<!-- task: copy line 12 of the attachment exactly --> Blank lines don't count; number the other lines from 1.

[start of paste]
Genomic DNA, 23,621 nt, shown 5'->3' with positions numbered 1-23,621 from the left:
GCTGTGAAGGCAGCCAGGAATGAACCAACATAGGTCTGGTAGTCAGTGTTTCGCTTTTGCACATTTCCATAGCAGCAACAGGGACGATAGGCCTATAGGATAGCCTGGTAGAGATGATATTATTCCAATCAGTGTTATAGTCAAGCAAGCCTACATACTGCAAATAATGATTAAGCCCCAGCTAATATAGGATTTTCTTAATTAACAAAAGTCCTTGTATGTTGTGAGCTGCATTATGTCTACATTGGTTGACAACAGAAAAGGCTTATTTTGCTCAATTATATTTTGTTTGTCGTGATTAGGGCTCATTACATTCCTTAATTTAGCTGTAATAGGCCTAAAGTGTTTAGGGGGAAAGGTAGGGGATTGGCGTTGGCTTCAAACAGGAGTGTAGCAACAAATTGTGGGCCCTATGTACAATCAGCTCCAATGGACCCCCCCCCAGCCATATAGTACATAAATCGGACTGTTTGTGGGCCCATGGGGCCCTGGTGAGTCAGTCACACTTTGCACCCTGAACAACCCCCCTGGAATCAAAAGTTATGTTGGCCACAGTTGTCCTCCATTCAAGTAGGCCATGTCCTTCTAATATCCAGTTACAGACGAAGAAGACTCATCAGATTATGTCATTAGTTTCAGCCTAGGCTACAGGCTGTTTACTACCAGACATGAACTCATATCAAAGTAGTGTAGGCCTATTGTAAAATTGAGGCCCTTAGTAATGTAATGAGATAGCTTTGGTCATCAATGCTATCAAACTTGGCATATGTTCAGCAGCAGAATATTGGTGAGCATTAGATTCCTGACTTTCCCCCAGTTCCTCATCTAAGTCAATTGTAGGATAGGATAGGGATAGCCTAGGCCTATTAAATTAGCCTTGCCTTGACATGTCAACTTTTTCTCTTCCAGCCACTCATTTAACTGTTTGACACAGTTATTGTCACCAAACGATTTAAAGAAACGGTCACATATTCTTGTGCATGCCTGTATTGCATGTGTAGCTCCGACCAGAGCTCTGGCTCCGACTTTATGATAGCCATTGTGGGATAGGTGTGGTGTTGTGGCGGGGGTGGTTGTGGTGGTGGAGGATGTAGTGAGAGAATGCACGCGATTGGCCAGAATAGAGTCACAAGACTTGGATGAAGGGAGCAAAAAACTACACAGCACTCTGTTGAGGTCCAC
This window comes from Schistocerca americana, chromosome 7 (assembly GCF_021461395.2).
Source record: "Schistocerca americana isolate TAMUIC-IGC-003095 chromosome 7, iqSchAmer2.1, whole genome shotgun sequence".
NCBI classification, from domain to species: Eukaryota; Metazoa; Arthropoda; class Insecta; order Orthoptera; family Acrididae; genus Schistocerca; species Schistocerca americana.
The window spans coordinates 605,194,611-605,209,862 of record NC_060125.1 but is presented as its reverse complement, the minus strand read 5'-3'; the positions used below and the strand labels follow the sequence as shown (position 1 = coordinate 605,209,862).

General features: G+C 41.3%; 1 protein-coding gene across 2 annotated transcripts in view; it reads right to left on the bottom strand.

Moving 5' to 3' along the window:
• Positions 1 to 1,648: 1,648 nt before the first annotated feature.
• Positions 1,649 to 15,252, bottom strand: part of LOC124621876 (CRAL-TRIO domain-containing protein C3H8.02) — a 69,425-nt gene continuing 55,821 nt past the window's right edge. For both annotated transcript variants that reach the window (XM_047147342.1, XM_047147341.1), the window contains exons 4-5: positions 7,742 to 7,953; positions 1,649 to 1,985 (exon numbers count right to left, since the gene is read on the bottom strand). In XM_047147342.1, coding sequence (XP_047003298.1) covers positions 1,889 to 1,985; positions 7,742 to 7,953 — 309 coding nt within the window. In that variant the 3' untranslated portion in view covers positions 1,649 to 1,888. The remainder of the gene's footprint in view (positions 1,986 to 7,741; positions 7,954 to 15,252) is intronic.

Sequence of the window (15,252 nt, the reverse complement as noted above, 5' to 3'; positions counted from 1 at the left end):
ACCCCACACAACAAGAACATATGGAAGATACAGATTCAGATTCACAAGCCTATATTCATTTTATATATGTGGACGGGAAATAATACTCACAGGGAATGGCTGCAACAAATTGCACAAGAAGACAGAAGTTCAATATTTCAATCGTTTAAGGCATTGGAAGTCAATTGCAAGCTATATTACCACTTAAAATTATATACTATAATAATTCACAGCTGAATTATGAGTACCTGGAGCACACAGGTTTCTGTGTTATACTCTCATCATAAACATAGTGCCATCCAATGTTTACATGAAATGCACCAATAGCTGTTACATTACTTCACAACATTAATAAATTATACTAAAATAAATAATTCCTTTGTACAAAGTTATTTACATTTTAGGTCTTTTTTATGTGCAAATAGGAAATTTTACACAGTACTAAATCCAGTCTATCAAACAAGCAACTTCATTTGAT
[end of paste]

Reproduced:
ACCCCACACAACAAGAACATATGGAAGATACAGATTCAGATTCACAAGCCTATATTCATTTTATATATGTGGACGGGAAATAATACTCACAGGGAATGGCTGCAACAAATTGCACAAGAAGACAGAAGTTCAATATTTCAATCGTTTAAGGCATTGGAAGTCAATTGCAAGCTATATTACCACTTAAAATTATATACTATAATAATTCACAGCTGAATTATGAGTACCTGGAGCACACAGGTTTCTGTGTTATACTCTCATCATAAACATAGTGCCATCCAATGTTTACATGAAATGCACCAATAGCTGTTACATTACTTCACAACATTAATAAATTATACTAAAATAAATAATTCCTTTGTACAAAGTTATTTACATTTTAGGTCTTTTTTATGTGCAAATAGGAAATTTTACACAGTACTAAATCCAGTCTATCAAACAAGCAACTTCATTTGAT